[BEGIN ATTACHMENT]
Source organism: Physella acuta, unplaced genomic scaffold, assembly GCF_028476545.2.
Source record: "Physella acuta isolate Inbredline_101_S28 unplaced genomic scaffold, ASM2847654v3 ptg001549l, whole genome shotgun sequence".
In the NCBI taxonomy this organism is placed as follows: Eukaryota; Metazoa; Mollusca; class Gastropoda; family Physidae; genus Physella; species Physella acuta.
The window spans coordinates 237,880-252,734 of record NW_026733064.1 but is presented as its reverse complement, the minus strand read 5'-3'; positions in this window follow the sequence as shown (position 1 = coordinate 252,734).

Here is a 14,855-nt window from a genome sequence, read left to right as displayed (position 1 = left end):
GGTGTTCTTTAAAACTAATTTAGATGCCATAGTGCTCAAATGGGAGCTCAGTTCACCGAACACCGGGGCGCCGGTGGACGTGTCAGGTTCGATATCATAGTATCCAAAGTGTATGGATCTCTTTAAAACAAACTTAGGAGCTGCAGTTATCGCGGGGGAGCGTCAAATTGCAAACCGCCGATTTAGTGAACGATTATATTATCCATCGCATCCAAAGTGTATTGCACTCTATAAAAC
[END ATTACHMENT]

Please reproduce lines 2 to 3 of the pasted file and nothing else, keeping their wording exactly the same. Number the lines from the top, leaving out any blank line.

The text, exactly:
Source record: "Physella acuta isolate Inbredline_101_S28 unplaced genomic scaffold, ASM2847654v3 ptg001549l, whole genome shotgun sequence".
In the NCBI taxonomy this organism is placed as follows: Eukaryota; Metazoa; Mollusca; class Gastropoda; family Physidae; genus Physella; species Physella acuta.